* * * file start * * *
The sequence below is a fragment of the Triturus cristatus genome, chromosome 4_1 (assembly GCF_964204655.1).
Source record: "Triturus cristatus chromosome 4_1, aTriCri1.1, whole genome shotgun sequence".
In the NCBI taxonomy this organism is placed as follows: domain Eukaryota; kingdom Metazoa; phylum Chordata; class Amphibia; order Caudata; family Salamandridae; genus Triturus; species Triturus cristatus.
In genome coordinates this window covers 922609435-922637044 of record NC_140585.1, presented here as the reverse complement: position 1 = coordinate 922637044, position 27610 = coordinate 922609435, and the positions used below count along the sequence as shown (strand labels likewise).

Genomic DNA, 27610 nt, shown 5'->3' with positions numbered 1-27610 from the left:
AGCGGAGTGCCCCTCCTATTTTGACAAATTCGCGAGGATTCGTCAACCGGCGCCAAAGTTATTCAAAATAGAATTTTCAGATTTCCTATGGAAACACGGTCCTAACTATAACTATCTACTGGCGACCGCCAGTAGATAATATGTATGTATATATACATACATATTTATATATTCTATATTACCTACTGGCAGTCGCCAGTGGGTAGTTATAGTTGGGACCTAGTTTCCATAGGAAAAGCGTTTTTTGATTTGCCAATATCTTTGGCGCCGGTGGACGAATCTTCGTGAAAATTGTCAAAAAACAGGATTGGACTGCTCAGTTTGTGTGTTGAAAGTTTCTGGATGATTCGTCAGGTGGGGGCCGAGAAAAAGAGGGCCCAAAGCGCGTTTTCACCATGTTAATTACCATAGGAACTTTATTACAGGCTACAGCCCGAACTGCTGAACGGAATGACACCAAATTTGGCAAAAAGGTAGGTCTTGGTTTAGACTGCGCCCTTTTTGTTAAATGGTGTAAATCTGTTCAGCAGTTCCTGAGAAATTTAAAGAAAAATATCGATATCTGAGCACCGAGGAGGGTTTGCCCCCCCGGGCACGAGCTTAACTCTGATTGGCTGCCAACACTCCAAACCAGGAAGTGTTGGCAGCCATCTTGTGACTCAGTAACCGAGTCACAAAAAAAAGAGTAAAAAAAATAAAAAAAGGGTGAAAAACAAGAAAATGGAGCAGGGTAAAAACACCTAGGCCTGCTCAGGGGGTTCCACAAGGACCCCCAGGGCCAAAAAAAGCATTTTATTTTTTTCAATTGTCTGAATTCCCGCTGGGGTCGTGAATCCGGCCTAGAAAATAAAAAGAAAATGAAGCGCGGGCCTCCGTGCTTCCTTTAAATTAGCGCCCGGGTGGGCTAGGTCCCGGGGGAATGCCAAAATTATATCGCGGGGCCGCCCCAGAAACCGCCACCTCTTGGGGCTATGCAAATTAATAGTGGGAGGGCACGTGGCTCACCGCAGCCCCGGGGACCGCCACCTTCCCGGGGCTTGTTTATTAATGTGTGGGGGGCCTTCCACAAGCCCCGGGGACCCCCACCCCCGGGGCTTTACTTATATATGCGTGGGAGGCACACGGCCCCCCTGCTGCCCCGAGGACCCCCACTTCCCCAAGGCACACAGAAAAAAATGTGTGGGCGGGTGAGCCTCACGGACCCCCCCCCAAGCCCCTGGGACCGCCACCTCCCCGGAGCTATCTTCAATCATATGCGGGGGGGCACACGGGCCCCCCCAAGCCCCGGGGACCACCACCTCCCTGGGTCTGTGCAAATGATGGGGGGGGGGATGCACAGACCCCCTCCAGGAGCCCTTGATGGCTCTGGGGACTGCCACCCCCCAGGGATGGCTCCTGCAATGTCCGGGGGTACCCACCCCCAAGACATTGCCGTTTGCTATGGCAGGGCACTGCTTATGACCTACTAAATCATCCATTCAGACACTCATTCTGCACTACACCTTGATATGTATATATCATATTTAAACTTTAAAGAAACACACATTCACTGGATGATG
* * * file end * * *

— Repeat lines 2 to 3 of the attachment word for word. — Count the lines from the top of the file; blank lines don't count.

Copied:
Source record: "Triturus cristatus chromosome 4_1, aTriCri1.1, whole genome shotgun sequence".
In the NCBI taxonomy this organism is placed as follows: domain Eukaryota; kingdom Metazoa; phylum Chordata; class Amphibia; order Caudata; family Salamandridae; genus Triturus; species Triturus cristatus.